Duluth speaks: Clean Energy, not Gas Plant

The chambers at Duluth City Hall was packed and the heat was on as the Minnesota Public Utilities Commission (PUC) listened to testimony related to the MN Power and Dairyland Power Cooperative  proposal to build a natural gas plant in Superior, WI. Many environmental , consumer advocacy, and even the large industrial groups who use 2/3rds MN Power’s electricity oppose this plant.  The cost is $350 million for electricity that will be more expensive than renewable energy with storage and will belch huge amounts of carbon dioxide.  When carbon pricing comes, the plant would be even more uneconomical, may be mothballed or retired but ratepayers would remain on the hook for the cost for 40 years.  CCL and others have argued for the money to be spent on renewable sources instead.

Recently, an Administrative Law Judge, assigned by the PUC to collect evidence and testimony from all parties and issue a report, recommended against the plant, and yesterday the PUC met to discuss the proposal.  Typically, when the PUC convenes a final hearing, the formal parties to the case are given one last chance to testify, the commissioners are provided Q & A time to ask direct questions of the parties, and then the commission publicly deliberate and make their decision.  Thus hearing was different in that deliberations and a decision was delayed due to a petition led by Honor the Earth that requested a Minnesota environmental review process be conducted of the proposal, a request that was supported by our state Environmental Quality Board.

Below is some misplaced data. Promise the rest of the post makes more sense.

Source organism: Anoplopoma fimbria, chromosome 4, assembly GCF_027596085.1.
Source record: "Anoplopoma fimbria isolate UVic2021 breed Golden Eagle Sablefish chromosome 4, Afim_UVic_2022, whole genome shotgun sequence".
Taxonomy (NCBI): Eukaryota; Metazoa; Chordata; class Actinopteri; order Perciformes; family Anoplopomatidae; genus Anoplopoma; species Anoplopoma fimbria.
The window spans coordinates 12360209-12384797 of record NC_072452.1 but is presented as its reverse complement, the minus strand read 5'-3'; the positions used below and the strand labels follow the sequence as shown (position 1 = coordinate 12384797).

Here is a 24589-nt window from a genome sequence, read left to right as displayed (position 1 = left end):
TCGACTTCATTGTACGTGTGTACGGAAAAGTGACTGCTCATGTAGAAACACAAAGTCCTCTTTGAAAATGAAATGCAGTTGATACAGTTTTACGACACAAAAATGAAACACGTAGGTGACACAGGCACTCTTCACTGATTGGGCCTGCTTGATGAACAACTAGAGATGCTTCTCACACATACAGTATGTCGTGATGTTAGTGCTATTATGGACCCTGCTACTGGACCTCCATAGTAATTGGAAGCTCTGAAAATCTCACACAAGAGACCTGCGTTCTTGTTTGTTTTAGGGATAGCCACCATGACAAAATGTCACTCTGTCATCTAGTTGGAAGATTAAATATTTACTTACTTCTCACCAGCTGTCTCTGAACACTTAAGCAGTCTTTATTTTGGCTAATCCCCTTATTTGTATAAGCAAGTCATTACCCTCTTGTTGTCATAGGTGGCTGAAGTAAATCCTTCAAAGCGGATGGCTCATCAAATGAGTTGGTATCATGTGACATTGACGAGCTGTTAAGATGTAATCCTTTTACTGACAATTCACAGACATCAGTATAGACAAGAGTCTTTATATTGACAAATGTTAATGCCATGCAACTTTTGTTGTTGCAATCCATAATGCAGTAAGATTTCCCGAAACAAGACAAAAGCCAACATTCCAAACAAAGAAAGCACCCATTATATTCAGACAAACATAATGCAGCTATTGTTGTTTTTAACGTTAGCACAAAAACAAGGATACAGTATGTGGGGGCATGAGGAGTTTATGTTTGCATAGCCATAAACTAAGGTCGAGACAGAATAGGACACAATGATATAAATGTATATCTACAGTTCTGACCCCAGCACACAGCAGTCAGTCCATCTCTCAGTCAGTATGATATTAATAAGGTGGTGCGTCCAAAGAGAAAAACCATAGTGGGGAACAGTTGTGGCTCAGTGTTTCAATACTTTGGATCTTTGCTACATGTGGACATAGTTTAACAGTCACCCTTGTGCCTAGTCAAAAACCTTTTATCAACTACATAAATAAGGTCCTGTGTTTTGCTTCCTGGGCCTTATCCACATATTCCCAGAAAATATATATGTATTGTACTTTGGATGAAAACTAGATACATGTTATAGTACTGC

However, if anyone thought that would make the question and answer period less productive they were sorely mistaken. Commissioners directed questions to Minnesota Power, the Minnesota Department of Commerce, and representatives of MP’s large industrial customers (paper mills, mines, etc.) and of the Clean Energy Organizations (Sierra Club, Fresh Energy, MCEA, and others).  They asked questions about minute details and about the broad scope’ about how this proposal fits into the local and regional energy markets, how this it would effect ratepayers and large industrial customers, on the difference in the modeling scenarios presented by different organizations and how that yielded different results, and the effect of this proposal would effect the goals of the State to reduce carbon emissions.  In the end, we want our public officials to ask detailed questions to try to get the best information to make the best decisions they can, and in that sense the hearing succeeded.

Deliberations will occur again starting on October 29, when the specific issue of the Minnesota environmental review process will be discussed by the commission.  Stay tuned!